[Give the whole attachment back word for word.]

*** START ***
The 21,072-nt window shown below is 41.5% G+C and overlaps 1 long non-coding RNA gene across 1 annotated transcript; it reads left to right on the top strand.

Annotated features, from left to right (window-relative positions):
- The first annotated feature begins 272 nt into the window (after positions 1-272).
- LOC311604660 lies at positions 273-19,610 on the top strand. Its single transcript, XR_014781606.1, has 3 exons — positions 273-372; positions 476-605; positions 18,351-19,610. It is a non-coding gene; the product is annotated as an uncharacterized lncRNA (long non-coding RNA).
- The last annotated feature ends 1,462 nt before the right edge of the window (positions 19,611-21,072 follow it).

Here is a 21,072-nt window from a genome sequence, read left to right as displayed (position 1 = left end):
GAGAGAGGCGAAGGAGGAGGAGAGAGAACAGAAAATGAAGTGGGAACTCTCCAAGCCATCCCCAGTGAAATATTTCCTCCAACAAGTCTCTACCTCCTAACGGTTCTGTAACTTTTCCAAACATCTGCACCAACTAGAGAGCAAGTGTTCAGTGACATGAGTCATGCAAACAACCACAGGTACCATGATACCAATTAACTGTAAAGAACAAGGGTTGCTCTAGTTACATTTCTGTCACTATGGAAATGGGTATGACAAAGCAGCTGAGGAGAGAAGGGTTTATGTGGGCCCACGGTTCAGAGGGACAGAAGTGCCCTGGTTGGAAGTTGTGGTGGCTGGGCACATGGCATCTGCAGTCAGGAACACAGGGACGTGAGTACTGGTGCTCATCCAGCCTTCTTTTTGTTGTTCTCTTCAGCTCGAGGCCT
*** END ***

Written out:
The 21,072-nt window shown below is 41.5% G+C and overlaps 1 long non-coding RNA gene across 1 annotated transcript; it reads left to right on the top strand.

Annotated features, from left to right (window-relative positions):
- The first annotated feature begins 272 nt into the window (after positions 1-272).
- LOC311604660 lies at positions 273-19,610 on the top strand. Its single transcript, XR_014781606.1, has 3 exons — positions 273-372; positions 476-605; positions 18,351-19,610. It is a non-coding gene; the product is annotated as an uncharacterized lncRNA (long non-coding RNA).
- The last annotated feature ends 1,462 nt before the right edge of the window (positions 19,611-21,072 follow it).

Here is a 21,072-nt window from a genome sequence, read left to right as displayed (position 1 = left end):
GAGAGAGGCGAAGGAGGAGGAGAGAGAACAGAAAATGAAGTGGGAACTCTCCAAGCCATCCCCAGTGAAATATTTCCTCCAACAAGTCTCTACCTCCTAACGGTTCTGTAACTTTTCCAAACATCTGCACCAACTAGAGAGCAAGTGTTCAGTGACATGAGTCATGCAAACAACCACAGGTACCATGATACCAATTAACTGTAAAGAACAAGGGTTGCTCTAGTTACATTTCTGTCACTATGGAAATGGGTATGACAAAGCAGCTGAGGAGAGAAGGGTTTATGTGGGCCCACGGTTCAGAGGGACAGAAGTGCCCTGGTTGGAAGTTGTGGTGGCTGGGCACATGGCATCTGCAGTCAGGAACACAGGGACGTGAGTACTGGTGCTCATCCAGCCTTCTTTTTGTTGTTCTCTTCAGCTCGAGGCCT